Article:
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The link between sleep and mental health

July 18, 2022

Trying to sleep during the recent heatwave has probably reminded many of us of the effect a restless night can have on our state of mind and mood the next day! Getting enough sleep – and sufficient quality of sleep – is important for maintaining good mental health and emotional wellbeing, in both the short and long term.


Sleeping well makes us feel refreshed, and improves our concentration, memory, and ability to think clearly. It’s restorative too, helping us to recover both physically and mentally if we’re going through stress. If there are things in our life we need to process, sleep helps us make sense of them. If you’re sleeping badly, as well as being tired and lacking in energy, you may become irritable and more easily upset, or find it hard to focus. A lack of sleep over a period of time can contribute to a decline in mental health.


Studies have proved that sleeping is a complex process that has an impact on the whole body. Regulated by numerous hormones and other chemicals produced by the brain, we move through multiple cycles and stages of sleep every night, each of which is thought to play a part in quality sleep. Periods of quiet sleep, which helps to restore the body, alternate with REM (dreaming) which refreshes the mind.

If our internal systems and rhythms are disrupted –for instance, waking up frequently in the night can prevent us from entering REM sleep – this can damage the quality of sleep we get. We can help to prevent this happening by paying attention to what’s known as our ‘sleep hygiene’.

  • Make your environment conducive to sleep. Your bedroom shouldn’t be too hot or cold, and if there are any noises that might disturb you think about using earplugs. If the light wakes you too early, try fitting a blackout blind, or wear an eye mask.
  • Have a specific routine that you always follow before bed. This will help you wind down, and get your mind and body ready for sleep.
  • Doing exercise and keeping active through the day can help you to sleep, but don’t exercise too close to bedtime.
  • Put down your laptop, tablet or phone an hour before you want to go to sleep – these are stimulating activities that can keep your brain whirring!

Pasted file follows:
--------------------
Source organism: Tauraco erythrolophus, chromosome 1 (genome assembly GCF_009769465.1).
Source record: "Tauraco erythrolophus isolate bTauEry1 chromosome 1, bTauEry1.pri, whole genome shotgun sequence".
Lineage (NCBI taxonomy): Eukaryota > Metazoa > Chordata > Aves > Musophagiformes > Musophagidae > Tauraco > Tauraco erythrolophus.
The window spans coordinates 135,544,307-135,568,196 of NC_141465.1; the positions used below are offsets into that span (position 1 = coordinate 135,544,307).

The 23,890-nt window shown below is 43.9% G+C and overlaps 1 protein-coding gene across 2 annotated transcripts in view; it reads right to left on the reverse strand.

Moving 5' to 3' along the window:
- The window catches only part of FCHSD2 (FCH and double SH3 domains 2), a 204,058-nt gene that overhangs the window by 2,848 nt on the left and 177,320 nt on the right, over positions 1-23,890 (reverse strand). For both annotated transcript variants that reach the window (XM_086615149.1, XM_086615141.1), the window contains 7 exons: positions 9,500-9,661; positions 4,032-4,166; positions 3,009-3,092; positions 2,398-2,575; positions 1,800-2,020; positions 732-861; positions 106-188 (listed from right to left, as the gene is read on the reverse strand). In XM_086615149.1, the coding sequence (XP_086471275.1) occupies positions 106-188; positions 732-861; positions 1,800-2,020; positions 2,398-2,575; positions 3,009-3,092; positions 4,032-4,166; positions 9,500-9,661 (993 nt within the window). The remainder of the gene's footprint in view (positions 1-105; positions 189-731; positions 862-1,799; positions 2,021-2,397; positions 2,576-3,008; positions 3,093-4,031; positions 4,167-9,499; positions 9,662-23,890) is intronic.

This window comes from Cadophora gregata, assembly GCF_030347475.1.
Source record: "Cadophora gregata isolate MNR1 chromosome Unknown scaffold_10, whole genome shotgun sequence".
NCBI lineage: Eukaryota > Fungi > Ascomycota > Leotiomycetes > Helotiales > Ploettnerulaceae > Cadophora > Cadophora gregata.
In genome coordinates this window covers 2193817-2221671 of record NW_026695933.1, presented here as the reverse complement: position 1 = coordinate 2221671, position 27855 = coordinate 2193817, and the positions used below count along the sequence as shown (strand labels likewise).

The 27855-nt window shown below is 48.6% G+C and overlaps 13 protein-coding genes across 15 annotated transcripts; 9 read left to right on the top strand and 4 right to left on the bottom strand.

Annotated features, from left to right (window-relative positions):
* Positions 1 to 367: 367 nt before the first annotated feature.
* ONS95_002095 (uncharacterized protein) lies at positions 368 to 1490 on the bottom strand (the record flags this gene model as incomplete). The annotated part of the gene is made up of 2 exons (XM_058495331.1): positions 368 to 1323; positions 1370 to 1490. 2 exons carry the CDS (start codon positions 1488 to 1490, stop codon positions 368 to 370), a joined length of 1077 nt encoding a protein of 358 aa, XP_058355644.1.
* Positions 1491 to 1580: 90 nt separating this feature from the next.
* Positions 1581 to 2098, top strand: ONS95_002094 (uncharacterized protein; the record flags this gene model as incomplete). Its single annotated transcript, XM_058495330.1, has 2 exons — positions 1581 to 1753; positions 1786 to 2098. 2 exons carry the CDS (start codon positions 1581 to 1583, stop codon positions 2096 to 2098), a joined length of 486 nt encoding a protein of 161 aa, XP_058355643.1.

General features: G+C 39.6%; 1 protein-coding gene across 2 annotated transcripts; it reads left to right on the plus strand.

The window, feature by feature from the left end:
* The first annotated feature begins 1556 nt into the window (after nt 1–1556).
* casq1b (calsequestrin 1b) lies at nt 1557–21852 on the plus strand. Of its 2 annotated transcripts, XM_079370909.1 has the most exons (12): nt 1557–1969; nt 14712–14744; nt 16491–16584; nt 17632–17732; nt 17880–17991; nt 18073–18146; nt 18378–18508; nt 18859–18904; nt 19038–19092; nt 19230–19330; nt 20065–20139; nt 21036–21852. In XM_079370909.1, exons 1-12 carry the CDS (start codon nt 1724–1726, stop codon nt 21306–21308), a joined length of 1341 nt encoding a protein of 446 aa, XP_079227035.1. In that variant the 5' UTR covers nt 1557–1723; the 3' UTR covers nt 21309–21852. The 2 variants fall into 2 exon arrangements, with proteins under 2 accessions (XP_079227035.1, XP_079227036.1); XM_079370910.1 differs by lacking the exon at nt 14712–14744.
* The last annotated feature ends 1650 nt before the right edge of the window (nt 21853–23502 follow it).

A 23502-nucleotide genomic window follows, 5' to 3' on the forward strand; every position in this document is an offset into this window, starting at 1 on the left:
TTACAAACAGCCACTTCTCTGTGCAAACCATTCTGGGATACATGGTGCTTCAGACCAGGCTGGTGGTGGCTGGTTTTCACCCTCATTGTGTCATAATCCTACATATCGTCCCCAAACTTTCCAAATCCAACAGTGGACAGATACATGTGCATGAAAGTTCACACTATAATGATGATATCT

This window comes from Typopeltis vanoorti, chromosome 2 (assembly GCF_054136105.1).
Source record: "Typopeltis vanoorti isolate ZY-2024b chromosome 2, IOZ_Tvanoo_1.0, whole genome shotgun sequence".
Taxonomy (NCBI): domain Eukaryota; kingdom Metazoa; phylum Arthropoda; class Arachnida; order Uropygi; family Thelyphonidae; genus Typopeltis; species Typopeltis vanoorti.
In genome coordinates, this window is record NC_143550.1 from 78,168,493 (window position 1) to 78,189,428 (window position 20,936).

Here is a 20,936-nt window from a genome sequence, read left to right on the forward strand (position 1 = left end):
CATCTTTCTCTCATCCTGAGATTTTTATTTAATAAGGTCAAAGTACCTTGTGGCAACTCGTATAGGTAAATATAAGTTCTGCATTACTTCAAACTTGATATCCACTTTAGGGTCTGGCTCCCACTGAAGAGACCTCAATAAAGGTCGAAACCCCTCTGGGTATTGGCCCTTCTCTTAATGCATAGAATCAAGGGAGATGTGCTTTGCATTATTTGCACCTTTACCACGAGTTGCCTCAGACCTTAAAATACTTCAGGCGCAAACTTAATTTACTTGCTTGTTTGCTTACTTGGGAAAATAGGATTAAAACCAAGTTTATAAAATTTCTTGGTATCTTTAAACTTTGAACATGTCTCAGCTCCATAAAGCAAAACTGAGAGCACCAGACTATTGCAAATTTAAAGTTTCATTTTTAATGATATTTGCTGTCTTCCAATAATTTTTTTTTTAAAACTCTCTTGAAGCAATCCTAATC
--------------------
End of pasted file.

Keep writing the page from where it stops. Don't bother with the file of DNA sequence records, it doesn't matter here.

• Aim to go to bed and get up at the same time – even at the weekends!
  • Avoid working or watching TV in your bedroom, so your mind comes to associate your bed only with sleeping.
  • Try to clear your head. If your day was hectic, or involved lots of problems, offload to friends or family, or try journaling on paper or your phone – anything that helps you process and ‘put away’ what’s happened.
  • Keep a notebook by your bed! If a thought, worry or idea pops into your mind, ask yourself if you can do anything about it. If so, make a note and tell yourself you’ll deal with it tomorrow. You could use this worry tree from GetSelfHelp.co.uk to work it through. If there’s nothing you can do about it, try and let it go. Progressive muscle relaxation and meditation apps work well here for some people.

Becoming too fixated on sleeping problems can create a vicious cycle, where feelings of anxiety about getting enough sleep actually stop you from sleeping!

Cognitive behavioural therapy (CBT) has been shown to work well as a treatment for sleep issues: you can find out more about how it can help here.

In online CBT sessions with ieso, your therapist will first assess your sleep difficulties to check there are no other factors that need addressing. For example, problems with sleep can indicate an underlying mental health difficulty, such as anxiety or depression.


You’ll then spend some time formulating your sleep difficulties – discussing examples of what you experience. You can read more about formulation in this blog. The therapist will then work with you on techniques and strategies to change your beliefs, thoughts and behaviours around sleep. This might include behavioural experiments – for instance, instead of staying in bed tossing and turning you could try getting up and doing something else if you haven’t dropped off after 30 minutes, then going back to bed when you feel sleepy, and see if that helps to break the cycle.


If you’d like to refer yourself for online CBT with ieso, you can get started by registering here.

ieso Online Therapy
This blog has been written by a member of the clinical team at ieso.

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